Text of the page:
SAN FRANCISCO, July 15 (Reuters) - NRG Energy and Japan’s JX Nippon on Tuesday announced plans to capture carbon emissions from a Texas coal plant and use the pollution to boost oil production at an aging field, the latest attempt to bring to life a troubled technology seen as a key to combating climate change.
When completed in 2016, the Petra Nova Carbon Capture Project will trap 1.6 million tons of carbon annually from one unit of NRG’s WA Parish power plant and pipe it 82 miles (132 km) to the West Ranch Oil Field.
There it will be injected underground to help stimulate oil production, and revenue, for NRG and JX Nippon, which each hold a 25 percent interest in the field.
Oil production at the field is expected to rise from 500 barrels per day to more than 15,000 barrels per day as a result. Money from the sale of the oil will eventually pay off the $1 billion price tag for installing the carbon capture equipment, the companies said.
“While the electrical generation business is working to control our carbon emissions, carbon is incredibly important to the oil industry for continuing production at mature oil fields,” said Arun Banskota, president of Petra Nova project.
“We are building a model that is a win-win for both industries, providing the CO2 that the oil industries needs and the revenue the generating companies need to make projects like this economic,” he said.
The widespread deployment of carbon capture and sequestration (CCS) technology is viewed as essential to stopping runaway climate change, but the high price of CCS projects coupled with the lack of a national carbon price have made it difficult for power companies to justify the investment.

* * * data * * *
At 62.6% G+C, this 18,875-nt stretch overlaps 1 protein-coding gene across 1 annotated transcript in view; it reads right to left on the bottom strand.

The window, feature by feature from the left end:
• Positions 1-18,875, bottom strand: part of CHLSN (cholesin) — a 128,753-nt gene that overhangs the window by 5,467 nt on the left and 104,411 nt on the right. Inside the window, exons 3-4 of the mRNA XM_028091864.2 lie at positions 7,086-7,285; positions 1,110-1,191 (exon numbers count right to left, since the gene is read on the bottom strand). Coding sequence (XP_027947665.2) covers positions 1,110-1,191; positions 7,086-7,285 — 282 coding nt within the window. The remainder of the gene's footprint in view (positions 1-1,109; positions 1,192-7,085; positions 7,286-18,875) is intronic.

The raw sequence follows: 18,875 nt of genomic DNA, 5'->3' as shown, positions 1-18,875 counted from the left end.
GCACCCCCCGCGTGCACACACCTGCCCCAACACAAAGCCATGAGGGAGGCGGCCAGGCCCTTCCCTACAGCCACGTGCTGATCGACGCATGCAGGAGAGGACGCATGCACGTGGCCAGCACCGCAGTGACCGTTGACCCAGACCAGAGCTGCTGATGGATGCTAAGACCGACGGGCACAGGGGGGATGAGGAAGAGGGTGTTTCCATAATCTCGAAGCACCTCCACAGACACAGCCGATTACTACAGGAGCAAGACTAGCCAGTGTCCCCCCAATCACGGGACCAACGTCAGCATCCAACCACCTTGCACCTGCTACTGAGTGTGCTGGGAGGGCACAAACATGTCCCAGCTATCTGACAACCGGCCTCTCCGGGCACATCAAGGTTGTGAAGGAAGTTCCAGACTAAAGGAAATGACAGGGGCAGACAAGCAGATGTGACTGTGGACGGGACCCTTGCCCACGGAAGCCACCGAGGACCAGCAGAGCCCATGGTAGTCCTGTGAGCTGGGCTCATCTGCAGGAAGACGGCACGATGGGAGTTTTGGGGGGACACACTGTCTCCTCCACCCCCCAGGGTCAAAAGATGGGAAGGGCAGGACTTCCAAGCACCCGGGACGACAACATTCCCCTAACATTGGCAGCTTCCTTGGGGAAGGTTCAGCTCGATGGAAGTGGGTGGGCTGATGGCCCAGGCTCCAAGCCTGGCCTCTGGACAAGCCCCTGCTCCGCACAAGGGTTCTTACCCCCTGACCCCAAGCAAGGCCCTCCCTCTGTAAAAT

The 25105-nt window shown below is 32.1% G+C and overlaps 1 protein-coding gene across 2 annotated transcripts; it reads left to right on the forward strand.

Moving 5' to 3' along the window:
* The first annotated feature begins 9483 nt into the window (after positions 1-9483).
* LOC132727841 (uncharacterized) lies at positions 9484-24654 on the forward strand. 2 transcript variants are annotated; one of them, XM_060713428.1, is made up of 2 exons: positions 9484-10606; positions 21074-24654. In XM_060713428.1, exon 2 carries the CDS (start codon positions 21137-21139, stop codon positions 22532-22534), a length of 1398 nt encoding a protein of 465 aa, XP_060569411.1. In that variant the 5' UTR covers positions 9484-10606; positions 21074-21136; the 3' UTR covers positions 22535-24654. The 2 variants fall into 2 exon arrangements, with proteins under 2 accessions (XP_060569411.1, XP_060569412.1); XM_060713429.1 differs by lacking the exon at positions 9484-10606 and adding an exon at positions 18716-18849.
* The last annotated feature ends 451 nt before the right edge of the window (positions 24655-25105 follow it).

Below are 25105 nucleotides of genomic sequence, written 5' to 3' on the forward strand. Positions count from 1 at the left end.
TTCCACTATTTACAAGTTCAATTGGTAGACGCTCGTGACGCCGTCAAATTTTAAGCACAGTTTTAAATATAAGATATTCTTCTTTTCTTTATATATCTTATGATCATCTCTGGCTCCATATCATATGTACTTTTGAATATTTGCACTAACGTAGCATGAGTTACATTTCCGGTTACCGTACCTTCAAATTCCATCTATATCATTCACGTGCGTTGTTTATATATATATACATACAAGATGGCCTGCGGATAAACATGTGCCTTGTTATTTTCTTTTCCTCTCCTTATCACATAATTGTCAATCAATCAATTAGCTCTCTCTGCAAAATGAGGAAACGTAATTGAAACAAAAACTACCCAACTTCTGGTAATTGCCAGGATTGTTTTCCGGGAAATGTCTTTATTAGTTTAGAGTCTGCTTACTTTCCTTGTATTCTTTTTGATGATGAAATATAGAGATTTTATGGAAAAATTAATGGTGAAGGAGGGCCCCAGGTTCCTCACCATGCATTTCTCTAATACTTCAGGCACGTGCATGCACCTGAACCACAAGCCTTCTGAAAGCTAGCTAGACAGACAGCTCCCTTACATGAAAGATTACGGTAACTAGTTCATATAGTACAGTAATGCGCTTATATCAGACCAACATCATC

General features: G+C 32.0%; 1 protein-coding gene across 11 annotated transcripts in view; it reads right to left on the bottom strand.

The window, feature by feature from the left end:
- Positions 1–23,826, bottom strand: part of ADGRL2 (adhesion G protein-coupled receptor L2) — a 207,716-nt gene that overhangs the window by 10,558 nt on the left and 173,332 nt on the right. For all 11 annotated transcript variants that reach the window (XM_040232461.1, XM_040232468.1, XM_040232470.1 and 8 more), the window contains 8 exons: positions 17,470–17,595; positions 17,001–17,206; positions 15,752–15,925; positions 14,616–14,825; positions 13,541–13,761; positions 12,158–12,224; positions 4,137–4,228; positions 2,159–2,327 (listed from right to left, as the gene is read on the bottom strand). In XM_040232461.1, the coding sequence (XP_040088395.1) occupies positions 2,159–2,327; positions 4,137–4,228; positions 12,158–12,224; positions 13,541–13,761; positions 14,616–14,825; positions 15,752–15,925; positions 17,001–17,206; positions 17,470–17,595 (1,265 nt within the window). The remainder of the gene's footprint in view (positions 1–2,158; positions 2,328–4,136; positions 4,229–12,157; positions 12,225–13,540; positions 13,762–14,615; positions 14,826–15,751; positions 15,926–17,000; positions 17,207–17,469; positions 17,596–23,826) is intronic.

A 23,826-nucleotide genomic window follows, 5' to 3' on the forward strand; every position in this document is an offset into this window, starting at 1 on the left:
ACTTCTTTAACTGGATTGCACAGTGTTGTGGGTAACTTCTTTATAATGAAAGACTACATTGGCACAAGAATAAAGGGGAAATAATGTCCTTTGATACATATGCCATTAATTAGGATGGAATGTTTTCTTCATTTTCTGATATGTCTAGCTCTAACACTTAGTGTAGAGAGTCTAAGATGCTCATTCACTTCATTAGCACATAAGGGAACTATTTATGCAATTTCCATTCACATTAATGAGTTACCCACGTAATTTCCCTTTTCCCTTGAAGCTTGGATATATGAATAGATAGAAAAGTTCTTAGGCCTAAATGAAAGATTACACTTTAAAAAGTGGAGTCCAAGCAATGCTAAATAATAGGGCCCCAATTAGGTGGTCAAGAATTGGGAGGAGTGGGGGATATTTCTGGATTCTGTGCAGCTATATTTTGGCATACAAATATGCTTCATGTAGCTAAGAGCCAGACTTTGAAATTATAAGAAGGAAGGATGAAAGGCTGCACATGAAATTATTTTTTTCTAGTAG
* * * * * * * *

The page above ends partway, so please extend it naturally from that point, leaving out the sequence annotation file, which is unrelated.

U.S. federal funds for CCS projects, which were instrumental in getting Petra Nova off the ground, are drying up. Meanwhile the U.S. Department of Energy’s troubled FutureGen CCS project is on its second iteration but has yet to capture a single ton of carbon.
But with natural underground sources of carbon dwindling, the oil industry in Texas is willing to pay $30 to $40 per ton of carbon dioxide, a price that could spur CCS projects in the future, said John Thompson of the Clean Air Task Force.
Thompson said projects like Petra Nova transform CCS from a technology that simply mitigates climate change to one that also generates energy, a much more lucrative enterprise.
“Every joule that is used at the power plant to capture and compress that CO2 creates 3 to 4 joules of new energy from oil that would be otherwise unrecoverable,” he said.
He said projects like Petra Nova are also critical because they bring together engineering expertise and financing from Asia and the United States.
The technology at the project was developed by Japan’s Mitsubishi Heavy Industries and Kansai Electric Power Co.
An even more ambitious CCS project proposed by Summit Power for a new Texas power plant recently received a pledge for financing from China.
The project had stalled due to cost overruns but was brought back to life after the China Huanqiu Contracting & Engineering Corporation (HQC), an affiliate of China National Petroleum Corporation, agreed to provide money for it.
Like Petra Nova, Summit’s Texas Clean Energy Project will use the carbon it captures to pump oil when it is completed.
Thompson said multinational collaboration is critical to the evolution of CCS.
“The beauty is it creates the possibility for CCS projects on both sides of the Pacific, which really speeds the effort to address global warming globally.” (Editing by Eric Walsh)